Henry V: Novel Summary: Act 4, Scene 7

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Fluellen bemoans the fact that the French, against the laws of war, have killed the English boys who were guarding the luggage. They have also looted the King's tent.
Gower's comment in praise of the King's decision to kill the French prisoners prompts Fluellen to compare Henry favorably with Alexander the Great.
Henry enters with his army and some noble French prisoners, including Bourbon. This makes it clear that the French counter-attack has failed.
Henry is angry at the killing of the boys, and sends a message to the remaining French either to come and fight or withdraw from the battlefield. If they do neither, the English will attack, and show no mercy. He will also order the killing of all the latest prisoners.
Montjoy the herald enters, asking permission for the French to bury their many dead. Henry replies that he does not know the outcome of  the battle, since many French still ride over the battlefield. Montjoy confirms that the French have surrendered. Henry praises God rather than attributing the victory to their own strength.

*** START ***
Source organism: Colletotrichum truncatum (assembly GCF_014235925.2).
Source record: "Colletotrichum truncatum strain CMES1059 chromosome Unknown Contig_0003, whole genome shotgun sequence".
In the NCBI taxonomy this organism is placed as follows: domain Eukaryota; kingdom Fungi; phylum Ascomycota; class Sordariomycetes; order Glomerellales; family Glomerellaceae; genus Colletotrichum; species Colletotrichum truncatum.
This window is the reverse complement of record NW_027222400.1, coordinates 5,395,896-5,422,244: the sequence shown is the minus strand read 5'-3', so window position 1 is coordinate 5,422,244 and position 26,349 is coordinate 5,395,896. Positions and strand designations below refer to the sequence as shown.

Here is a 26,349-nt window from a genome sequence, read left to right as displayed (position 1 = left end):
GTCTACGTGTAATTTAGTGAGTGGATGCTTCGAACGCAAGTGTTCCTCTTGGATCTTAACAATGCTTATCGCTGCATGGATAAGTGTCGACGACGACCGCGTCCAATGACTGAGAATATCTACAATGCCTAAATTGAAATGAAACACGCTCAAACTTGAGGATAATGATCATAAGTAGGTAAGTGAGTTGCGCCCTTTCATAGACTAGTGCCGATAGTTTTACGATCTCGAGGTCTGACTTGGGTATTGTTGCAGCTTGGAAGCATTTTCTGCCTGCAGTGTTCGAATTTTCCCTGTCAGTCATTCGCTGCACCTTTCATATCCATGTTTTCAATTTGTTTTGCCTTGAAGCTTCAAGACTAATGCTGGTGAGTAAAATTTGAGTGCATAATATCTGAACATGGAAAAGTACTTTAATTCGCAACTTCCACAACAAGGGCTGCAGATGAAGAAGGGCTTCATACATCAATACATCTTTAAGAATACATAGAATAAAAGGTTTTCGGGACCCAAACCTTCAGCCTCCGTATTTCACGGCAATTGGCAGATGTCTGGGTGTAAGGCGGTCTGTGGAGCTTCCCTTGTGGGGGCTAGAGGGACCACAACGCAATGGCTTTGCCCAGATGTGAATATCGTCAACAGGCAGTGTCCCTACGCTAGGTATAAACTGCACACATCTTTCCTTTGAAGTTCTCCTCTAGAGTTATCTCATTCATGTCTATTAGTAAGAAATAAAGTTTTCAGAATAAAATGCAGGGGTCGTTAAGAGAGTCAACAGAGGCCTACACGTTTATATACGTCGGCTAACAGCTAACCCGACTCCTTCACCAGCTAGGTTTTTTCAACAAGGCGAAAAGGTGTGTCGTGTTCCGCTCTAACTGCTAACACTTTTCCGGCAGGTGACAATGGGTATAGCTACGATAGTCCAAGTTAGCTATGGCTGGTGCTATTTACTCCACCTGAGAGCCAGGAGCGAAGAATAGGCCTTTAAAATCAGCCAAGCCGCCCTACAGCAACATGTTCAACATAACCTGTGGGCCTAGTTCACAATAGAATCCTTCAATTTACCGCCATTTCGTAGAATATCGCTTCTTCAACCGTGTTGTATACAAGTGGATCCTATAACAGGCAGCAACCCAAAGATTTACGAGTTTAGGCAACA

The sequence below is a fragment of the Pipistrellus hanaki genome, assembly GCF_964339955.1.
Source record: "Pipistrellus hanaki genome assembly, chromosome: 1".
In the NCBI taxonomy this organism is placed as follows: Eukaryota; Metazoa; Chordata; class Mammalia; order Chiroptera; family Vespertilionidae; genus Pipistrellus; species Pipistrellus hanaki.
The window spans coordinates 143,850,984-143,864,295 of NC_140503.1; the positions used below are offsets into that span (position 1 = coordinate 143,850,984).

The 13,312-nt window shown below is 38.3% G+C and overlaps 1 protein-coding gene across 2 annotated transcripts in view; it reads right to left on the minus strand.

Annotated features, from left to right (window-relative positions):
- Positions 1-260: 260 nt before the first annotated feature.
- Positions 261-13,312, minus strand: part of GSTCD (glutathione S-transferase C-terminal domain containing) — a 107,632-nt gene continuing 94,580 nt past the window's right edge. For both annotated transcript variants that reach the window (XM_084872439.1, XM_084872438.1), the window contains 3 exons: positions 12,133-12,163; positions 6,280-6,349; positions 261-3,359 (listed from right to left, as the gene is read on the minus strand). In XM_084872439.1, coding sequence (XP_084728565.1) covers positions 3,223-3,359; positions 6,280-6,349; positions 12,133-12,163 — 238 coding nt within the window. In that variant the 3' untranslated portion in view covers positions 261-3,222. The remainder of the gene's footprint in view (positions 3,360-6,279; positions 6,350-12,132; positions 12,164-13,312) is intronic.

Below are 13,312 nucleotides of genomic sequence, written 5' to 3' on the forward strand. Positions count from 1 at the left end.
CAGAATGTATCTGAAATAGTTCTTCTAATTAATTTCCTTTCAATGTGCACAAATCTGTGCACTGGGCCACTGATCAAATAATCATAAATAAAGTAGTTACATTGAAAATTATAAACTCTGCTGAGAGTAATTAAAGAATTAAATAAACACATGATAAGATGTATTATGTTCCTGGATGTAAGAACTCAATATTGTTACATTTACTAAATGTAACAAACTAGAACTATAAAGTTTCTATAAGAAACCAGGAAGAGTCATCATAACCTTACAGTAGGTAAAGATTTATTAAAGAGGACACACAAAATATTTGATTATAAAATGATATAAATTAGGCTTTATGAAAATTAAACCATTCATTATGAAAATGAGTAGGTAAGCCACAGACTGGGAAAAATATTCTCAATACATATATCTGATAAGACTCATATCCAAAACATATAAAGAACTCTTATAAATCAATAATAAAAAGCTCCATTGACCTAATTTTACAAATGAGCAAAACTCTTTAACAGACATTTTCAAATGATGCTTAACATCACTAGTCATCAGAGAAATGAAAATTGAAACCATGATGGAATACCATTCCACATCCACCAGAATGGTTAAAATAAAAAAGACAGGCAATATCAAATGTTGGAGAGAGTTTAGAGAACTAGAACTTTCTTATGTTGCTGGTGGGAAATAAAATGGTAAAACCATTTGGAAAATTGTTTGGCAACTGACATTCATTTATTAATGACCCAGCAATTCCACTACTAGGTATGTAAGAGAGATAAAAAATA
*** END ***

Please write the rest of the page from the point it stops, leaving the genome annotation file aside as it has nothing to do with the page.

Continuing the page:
Fluellen engages the King in a conversation that recalls the victories in France of Henry's grandfather (he actually means Henry's great-grandfather Edward III) and emphasizes the fighting qualities of the Welsh.
Williams enters as Montjoy and Gower depart. Williams has the glove in his cap that Henry gave him, as a sign of the quarrel they were to resume after the battle. Henry has Williams brought to him. Williams of course does not know that his adversary is the King himself, and Henry tells him he must keep his vow when he meets the man concerned. After Williams exits, Henry gives Williams's other glove to Fluellen and tells him to wear it in his cap. He knows that Williams will probably strike Fluellen, and that the hot-tempered Fluellen will try to hit back. He sends Warwick after them to make sure that his little joke does not cause any real harm.
Analysis
In this scene Henry displays the character traits we have become familiar with during the course of the play. He can on occasion display ferocity, as when he threatens to kill the second batch of prisoners. But accompanying that there is a humility that allows him to attribute his success not to his own skill and courage but to God. He does not boast of his achievements. And in the prank he plays on Williams, there is even a hint that the playfulness of the old Prince Hal is not entirely extinguished.

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